Nutshell Album Review: Two Door Cinema Club – Beacon
Sighs of relief have erupted as the musical super month has come. September 2012 promised great things in the music industry, and other than Muse’s new album being pushed back to October, it hasn’t been a disappointment. One of the most exciting things was the return of the Irish, out-of-nowhere-super-indie-pop-dance-fun band Two Door Cinema Club with their second LP, Beacon. Following up an album like platinum-selling Tourist History is always a challenge, plus I’m sure the trio was just peachy about adding the second-album jitters to that. But they came out swinging, and you couldn’t expect anything else from the 2011-2012 festival staple, who spent more than enough time teasing fans that they were more than ready to put out a new album (and the release of random, just-for-kicks single “Hands Off My Cash, Monty” sure didn’t help). Sure enough, the final product is mind blowing, and never has it been more clear that the industry may be too easy for one particular group.
“Next Year” is a phenomenal opening track. First off, this is the only time that I will not call house synths like this corny. It was done in a magical way, and if you had the 15 seconds of buildup and held breath before the song turns into something the fans were waiting for, you’re golden. “Handshake” is the next song, quickly recognizable as the teaser track released months ago with the album’s promo video. This song also heavily features the token Two Door Cinema Club sound, with the poppy guitar riffs and upbeat drum tracks. It also marks the beginning of a trend throughout the album of a larger emphasis on bass and vocalist Alex Trimble hitting lower notes. “Wake Up” has a groove to it that hasn’t yet been heard from the Irish trio, with Trimble cranking out Thom Yorke-style vocals on the verses and gritty rock solos used to transition between choruses and verses. “Sun” has a pretty opening that turns into a slowed down, but equally fun version of a Two Door song. It takes a melting pot of everything heard on Tourist History, adds a horn section, and slows down the tempo to create a very unique track. Nonetheless, it stands out and is definitely a track to look out for.
“Someday” explodes into a thick fog of the sound the band made famous two years ago. The almost-synth-pad guitar sounds and fast drums sound almost identical to their earlier sound. “Sleep Alone”, the album’s first single, is another song that quickly draws comparison to the band’s early work. It is one of Beacon‘s powerhouse songs that you can expect to be hearing for a long time (and don’t worry, it’s already hitting radio stations). “The World Is Watching” has a very different, almost beachy sound to it that is reminiscent of Young The Giant. A song with a catchy riff, huge percussion support from the toms, and multi-range vocal harmonies (including female guest vocalist Valentina), this is a song that is sure to stick in your head and remind everyone that they’re mad about Summer’s end. “Settle” starts very subdued, and shows Two Door’s mastery of the big explosion. It is able to take the most quiet and subtle verse part of the record and turn it into the most powerful chorus in a matter of two beats. Then to top it off, it manages to toy with the muscles in your legs for 4 minutes, wondering if and when you’ll start dancing again.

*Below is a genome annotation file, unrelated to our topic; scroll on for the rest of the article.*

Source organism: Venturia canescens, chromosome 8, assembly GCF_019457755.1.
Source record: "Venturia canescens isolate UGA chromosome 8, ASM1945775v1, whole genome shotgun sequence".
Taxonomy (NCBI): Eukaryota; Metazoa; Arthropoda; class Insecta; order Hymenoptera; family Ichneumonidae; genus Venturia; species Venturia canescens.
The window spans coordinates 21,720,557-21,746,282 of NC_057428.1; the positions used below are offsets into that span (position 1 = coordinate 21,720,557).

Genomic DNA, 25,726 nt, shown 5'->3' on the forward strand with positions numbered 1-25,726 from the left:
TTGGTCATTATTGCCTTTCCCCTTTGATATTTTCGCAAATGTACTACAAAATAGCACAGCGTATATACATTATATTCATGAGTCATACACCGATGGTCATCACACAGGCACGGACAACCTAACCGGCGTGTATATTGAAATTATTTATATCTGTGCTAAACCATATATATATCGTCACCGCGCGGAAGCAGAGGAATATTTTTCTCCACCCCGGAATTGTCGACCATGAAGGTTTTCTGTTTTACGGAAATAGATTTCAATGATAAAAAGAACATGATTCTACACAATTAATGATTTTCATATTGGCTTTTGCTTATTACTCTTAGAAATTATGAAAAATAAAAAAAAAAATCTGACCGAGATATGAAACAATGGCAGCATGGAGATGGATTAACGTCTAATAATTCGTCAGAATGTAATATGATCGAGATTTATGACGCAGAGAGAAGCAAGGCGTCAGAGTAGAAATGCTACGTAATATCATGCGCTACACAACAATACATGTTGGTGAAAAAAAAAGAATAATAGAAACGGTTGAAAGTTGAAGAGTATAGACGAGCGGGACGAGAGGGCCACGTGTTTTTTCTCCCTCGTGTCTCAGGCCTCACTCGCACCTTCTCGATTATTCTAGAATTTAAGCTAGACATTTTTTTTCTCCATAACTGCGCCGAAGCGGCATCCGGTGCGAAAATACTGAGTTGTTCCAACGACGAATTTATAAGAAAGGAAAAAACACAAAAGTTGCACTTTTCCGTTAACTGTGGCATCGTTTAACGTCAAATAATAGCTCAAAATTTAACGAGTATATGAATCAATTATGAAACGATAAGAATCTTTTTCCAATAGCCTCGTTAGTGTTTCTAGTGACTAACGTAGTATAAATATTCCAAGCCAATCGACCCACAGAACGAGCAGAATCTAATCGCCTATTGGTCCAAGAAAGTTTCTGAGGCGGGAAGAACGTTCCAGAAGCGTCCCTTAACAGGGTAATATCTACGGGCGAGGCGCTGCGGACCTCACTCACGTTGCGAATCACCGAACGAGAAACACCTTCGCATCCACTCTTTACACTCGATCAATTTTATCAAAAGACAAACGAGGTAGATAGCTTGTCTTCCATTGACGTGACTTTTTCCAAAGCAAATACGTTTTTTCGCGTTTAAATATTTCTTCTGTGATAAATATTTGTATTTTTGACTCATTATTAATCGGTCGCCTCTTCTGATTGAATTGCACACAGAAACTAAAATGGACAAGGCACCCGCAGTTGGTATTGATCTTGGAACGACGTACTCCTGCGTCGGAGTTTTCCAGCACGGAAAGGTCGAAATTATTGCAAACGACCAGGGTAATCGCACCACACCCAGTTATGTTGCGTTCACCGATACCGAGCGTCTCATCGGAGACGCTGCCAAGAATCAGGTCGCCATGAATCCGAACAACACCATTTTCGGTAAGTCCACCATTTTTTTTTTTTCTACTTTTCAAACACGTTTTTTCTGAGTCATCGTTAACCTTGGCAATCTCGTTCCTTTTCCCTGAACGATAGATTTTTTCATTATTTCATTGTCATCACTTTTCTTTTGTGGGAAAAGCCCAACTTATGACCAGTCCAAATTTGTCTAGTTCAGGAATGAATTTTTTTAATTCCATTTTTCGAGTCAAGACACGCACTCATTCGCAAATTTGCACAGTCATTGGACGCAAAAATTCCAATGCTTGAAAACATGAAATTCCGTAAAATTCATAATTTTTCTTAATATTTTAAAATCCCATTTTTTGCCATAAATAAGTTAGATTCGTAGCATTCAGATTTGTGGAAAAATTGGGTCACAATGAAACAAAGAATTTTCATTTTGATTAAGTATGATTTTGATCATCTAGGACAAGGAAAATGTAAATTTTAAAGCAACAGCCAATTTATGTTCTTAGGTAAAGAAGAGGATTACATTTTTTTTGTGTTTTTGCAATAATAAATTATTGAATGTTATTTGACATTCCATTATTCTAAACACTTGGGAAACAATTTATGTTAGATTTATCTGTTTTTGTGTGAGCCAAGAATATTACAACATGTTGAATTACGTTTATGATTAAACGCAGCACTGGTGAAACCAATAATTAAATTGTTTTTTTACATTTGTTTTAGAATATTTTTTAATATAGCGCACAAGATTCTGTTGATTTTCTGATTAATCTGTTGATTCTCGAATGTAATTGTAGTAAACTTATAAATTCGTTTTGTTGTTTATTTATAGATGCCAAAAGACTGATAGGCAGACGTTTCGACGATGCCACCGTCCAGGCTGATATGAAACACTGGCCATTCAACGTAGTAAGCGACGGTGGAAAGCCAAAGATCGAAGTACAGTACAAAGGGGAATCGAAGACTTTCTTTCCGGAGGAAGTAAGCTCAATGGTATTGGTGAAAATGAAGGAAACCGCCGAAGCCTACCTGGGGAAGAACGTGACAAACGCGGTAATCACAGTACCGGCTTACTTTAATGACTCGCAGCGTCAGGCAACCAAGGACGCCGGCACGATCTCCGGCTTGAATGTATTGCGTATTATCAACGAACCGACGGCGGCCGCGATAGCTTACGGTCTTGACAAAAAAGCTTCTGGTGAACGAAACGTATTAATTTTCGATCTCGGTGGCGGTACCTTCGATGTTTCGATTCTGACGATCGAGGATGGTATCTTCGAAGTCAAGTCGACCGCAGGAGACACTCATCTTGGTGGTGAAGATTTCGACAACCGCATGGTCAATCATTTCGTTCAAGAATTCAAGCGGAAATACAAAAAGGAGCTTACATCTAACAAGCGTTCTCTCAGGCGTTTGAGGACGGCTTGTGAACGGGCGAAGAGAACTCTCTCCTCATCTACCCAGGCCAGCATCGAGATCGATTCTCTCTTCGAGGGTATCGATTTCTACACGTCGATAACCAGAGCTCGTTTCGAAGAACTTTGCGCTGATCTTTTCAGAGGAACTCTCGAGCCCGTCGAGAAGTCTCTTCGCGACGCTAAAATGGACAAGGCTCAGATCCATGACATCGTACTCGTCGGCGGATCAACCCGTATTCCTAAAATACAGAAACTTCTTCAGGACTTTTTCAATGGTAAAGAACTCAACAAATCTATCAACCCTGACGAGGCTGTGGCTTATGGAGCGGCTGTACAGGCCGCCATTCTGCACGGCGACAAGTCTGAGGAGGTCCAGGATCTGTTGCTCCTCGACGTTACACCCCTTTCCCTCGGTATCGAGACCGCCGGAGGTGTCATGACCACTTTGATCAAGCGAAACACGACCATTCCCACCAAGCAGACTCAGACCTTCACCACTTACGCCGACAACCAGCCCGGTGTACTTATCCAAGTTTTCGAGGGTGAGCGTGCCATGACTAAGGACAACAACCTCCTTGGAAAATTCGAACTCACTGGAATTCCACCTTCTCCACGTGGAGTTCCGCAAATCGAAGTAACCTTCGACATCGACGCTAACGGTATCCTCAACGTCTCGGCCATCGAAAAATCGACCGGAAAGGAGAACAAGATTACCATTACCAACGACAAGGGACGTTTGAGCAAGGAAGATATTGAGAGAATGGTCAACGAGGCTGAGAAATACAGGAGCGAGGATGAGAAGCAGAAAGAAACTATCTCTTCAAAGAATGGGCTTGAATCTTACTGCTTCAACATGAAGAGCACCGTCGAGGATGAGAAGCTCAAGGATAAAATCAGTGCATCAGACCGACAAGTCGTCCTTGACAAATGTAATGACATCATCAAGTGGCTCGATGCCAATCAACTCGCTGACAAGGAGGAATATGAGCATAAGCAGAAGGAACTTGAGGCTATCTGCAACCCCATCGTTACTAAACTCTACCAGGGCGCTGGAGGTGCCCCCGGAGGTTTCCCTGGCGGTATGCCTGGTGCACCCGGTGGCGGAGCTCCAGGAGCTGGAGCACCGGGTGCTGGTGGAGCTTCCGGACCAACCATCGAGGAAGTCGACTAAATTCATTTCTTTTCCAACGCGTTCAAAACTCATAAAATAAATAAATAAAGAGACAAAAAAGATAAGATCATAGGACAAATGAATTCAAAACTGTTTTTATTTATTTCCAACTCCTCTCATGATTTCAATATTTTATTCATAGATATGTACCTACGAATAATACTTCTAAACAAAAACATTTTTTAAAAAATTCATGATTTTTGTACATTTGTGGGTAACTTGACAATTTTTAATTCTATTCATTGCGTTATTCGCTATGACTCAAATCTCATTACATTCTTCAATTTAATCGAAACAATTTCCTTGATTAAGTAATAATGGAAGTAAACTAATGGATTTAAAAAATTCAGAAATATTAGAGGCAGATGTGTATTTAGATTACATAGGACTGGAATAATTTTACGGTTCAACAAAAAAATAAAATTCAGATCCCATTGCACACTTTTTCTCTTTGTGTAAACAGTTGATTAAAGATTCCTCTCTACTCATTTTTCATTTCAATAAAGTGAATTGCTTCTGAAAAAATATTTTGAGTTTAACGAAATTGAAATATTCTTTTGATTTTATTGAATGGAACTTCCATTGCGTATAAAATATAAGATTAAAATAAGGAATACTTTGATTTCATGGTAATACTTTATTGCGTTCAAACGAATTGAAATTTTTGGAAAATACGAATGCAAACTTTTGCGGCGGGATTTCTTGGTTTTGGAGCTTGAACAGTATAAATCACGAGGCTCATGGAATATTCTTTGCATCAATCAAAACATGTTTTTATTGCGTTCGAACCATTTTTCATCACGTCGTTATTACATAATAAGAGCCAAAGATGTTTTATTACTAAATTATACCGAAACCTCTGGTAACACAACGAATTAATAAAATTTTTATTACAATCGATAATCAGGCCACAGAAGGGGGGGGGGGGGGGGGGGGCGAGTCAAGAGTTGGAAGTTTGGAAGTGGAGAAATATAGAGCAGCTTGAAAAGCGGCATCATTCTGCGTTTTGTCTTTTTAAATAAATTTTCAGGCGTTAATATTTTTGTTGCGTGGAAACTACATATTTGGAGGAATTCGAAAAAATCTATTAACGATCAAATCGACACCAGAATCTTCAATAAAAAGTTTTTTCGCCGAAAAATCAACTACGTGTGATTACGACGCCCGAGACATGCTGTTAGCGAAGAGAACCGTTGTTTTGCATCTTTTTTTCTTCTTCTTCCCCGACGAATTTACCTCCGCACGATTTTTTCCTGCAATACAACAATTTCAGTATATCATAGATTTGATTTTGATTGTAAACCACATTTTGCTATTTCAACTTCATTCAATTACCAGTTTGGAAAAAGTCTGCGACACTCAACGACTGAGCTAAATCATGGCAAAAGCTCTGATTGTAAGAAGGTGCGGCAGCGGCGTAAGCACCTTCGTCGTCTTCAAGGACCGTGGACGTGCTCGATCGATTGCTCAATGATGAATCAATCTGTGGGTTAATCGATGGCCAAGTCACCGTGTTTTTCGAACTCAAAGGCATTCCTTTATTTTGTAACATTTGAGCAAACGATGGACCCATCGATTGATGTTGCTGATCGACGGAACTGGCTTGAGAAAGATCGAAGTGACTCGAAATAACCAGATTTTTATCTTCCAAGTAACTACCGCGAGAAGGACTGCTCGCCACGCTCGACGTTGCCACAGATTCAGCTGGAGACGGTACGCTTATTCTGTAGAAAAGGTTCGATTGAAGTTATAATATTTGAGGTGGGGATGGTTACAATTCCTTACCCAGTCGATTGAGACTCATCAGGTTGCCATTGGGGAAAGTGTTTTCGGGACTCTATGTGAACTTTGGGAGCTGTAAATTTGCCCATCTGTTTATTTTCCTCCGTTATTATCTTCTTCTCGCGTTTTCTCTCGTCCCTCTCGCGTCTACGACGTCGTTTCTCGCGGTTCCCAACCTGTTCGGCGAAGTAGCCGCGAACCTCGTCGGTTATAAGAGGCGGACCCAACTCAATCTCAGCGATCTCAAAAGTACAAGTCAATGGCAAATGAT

“Spring” is another diverse track with a groove, with another big emphasis on the bass part. The musical interludes are extremely memorable and recognizable, along with with entrancing lyrics (“One more day is not enough”) that are truly just adorable. “Pyramid” is another slow starter, with the groove mentioned before combining with a solid house-style build up. The kicker is that it instead erupts in normal fashion for these three, only to drop back down to the jazzy-groove level shortly after. It isn’t until around the 2 minute mark that you hear the song hit its stride and retain its power in common electro-pop form. The album then closes with title track “Beacon”, a song that seems like the ball of a six-way ping pong match, where each player is a different end of the spectrum Two Door Cinema Club has touched upon.
With a month as big musically as this one is shaping up to be, there are some generally big albums that just need to be skipped over due to exponentially bigger albums, and Beacon seemed to fall in the irritating purgatory of “no one really knows how this is going to turn out, do they?” Two Door Cinema Club is part of the gargantuan handful of this generation’s underrated bands, and they proved to the world everything else they needed to that was leftover from Tourist History. The Irish trio not only proved that they are the princes of European electronic indie pop (and apparently 3-4 minute songs that start with the letter “S”), but also that they know how to cut a new, interesting, and just generally awesome album. Twice. Beacon takes a commanding 94/100, and you can get your paws on your own copy today.
- Next Year
- Wake Up
- Sleep Alone
- The World Is Watching